Life’s a game for geek girl

Feli­cia Day is hailed as the fu­ture of broad­cast writes

The Gold Coast Bulletin - Play Magazine - - MOVIES -

GAME gal Feli­cia Day will mix busi­ness with plea­sure when she lands Down Un­der for the Su­panova Pop Cul­ture Expo.

Day, 33, makes her first Aus­tralian visit, with stops in Bris­bane and Ade­laide for the pop cul­ture geek­fest that brings the stars of film, TV and an­i­ma­tion to Aus­tralia to meet fans.

With four days off be­tween gigs, Day will film at least one episode of The Flog, her hit in­ter­net TV show. She imag­ines at least part of that will in­volve a trip to a wildlife zoo and ‘‘some cud­dle time with a koala’’.

‘‘Each week, I try to do some­thing I’ve never done be­fore,’’ she says. ‘‘I might try black­smithing; I might cook a recipe I’ve never cooked be­fore; I might play a com­puter game with my brother we never got to play as kids. I get to have some fun, be flip­pant and funny, but be­neath all that fun, we try to en­cour­age peo­ple to push the bound­aries of what they know.’’

Aus­tralian fans know Day best for her roles in shows such as sci-fi se­ries Eu­reka, Su­per­nat­u­ral and as one of the stars of Joss Whe­don hits Doll­house and Buffy the Vam­pire Slayer but it’s Day’s in­ter­net pres­ence that turns heads these days. She and friends Kim Evey and Sheri Bryant are the faces be­hind YouTube chan­nel Geek & Sundry. In­dus­try types hail Day and friends as ‘‘the fu­ture of broad­cast’’.

‘‘The work is in­cred­i­bly hands on, but I like to be busy,’’ Day says.

‘‘We pro­duce the con­tent our­selves, in­vent the shows and ap­pear in those shows.

‘‘The idea is to cre­ate a place that lets peo­ple feel they be­long to a community that is built around the shows. You never just watch the shows, you buy the board game or the comic book we talk about, start draw­ing, tell a story to a child. Dif­fer­ent shows have dif­fer­ent sub­jects, but the idea is to be a lit­tle less pas­sive than tele­vi­sion has us be.

‘‘Big net­works have big bud­gets, they do pas­sive en­ter­tain­ment well. Web videos, on the other hand, are smaller, shorter and de­signed to in­clude peo­ple, en­cour­age them to take some­thing from the video into their lives. There’s also a very ac­tive forum and the chat room – where we’ll talk to peo­ple about what they’ve seen. That what I love and it’s where we cre­ate our community.’’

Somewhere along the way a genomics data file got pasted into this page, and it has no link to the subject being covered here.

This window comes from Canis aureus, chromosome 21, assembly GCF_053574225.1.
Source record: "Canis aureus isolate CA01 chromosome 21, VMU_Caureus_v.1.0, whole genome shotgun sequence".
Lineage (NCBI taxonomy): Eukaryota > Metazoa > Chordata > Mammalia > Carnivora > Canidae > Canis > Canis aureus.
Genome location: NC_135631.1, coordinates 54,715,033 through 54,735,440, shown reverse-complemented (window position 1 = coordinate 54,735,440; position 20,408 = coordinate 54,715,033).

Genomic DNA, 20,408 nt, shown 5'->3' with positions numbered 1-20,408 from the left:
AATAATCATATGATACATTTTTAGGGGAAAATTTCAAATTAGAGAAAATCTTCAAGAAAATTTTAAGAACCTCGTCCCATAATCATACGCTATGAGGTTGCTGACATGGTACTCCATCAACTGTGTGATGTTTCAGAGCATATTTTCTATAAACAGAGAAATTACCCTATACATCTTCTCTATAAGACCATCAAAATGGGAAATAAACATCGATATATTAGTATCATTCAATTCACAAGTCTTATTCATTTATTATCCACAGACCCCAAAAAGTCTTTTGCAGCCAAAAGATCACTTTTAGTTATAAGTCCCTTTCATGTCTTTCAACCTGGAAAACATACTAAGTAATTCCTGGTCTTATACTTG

Other Geek & Sundry pro­grams in­clude The Guild, a su­per­hero drama that could not have been cre­ated with­out crowd-fund­ing and The Hus­bands, a sit­com set in a near fu­ture which imag­ines gay mar­riage is le­gal in the US. It fol­lows the ad­ven­tures of a same-sex celebrity and sport­star who wake from a night out to learn they have tied the knot in a quickie mar­riage. In­stead of break­ing up, they try to make the mar­riage work.

Tough net­work TV sta­tions may be watch­ing with in­ter­est.

Day says she and her friends have al­ways been more in­ter­ested in show­cas­ing al­ter­na­tives. She is just one of the stars of the cult mu­si­cal Dr Hor­ri­ble’s Sin­ga­long, ex­ec­u­tive pro­duced by Joss Whe­don work­ing with fam­ily and friends Nathan Fillion and Neil Patrick Har­ris.

It has had mil­lions of hits, so many in fact, a few weeks ago a US TV net­work fi­nally ca­pit­u­lated and put it to air.

The show at­tracted two mil­lion-plus view­ers – not mas­sive num­ber, but ‘‘we did pretty well all in all’’ Day says.

‘‘Its lead-in show’s au­di­ence was not the same fan base and it didn’t have a tonne of ad­ver­tis­ing.

‘‘The emails and tweets I’m get­ting are from peo­ple who say they saw the show for the first time.

‘‘That’s new au­di­ences reached which makes for dual ex­cite­ment.’’

Su­panova Bris­bane plays RNA Show­grounds, Bris­bane, from Fri­day to Sun­day.

Feli­cia Day

Newspapers in English

Newspapers from Australia

© PressReader. All rights reserved.